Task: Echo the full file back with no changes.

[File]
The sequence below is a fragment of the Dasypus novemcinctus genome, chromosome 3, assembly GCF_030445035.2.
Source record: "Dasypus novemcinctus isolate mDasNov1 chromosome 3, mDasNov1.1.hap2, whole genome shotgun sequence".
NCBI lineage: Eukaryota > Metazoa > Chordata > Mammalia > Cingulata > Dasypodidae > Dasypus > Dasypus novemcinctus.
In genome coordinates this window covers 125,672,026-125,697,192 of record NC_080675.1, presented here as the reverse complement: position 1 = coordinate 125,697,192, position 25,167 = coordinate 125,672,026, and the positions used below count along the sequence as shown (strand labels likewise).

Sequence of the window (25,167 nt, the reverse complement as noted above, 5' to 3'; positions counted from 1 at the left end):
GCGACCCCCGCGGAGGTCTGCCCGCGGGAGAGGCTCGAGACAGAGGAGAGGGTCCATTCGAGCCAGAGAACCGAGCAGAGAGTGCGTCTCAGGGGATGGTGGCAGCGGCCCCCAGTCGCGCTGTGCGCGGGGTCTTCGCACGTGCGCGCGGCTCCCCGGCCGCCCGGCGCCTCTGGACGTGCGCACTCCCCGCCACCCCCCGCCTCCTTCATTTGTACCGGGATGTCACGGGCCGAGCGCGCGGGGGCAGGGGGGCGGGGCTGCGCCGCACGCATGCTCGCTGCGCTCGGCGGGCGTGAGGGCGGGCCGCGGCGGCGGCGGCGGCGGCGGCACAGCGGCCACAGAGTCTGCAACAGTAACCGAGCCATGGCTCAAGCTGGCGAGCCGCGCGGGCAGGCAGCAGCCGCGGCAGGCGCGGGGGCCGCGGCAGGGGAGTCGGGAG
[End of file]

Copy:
The sequence below is a fragment of the Dasypus novemcinctus genome, chromosome 3, assembly GCF_030445035.2.
Source record: "Dasypus novemcinctus isolate mDasNov1 chromosome 3, mDasNov1.1.hap2, whole genome shotgun sequence".
NCBI lineage: Eukaryota > Metazoa > Chordata > Mammalia > Cingulata > Dasypodidae > Dasypus > Dasypus novemcinctus.
In genome coordinates this window covers 125,672,026-125,697,192 of record NC_080675.1, presented here as the reverse complement: position 1 = coordinate 125,697,192, position 25,167 = coordinate 125,672,026, and the positions used below count along the sequence as shown (strand labels likewise).

Sequence of the window (25,167 nt, the reverse complement as noted above, 5' to 3'; positions counted from 1 at the left end):
GCGACCCCCGCGGAGGTCTGCCCGCGGGAGAGGCTCGAGACAGAGGAGAGGGTCCATTCGAGCCAGAGAACCGAGCAGAGAGTGCGTCTCAGGGGATGGTGGCAGCGGCCCCCAGTCGCGCTGTGCGCGGGGTCTTCGCACGTGCGCGCGGCTCCCCGGCCGCCCGGCGCCTCTGGACGTGCGCACTCCCCGCCACCCCCCGCCTCCTTCATTTGTACCGGGATGTCACGGGCCGAGCGCGCGGGGGCAGGGGGGCGGGGCTGCGCCGCACGCATGCTCGCTGCGCTCGGCGGGCGTGAGGGCGGGCCGCGGCGGCGGCGGCGGCGGCGGCACAGCGGCCACAGAGTCTGCAACAGTAACCGAGCCATGGCTCAAGCTGGCGAGCCGCGCGGGCAGGCAGCAGCCGCGGCAGGCGCGGGGGCCGCGGCAGGGGAGTCGGGAG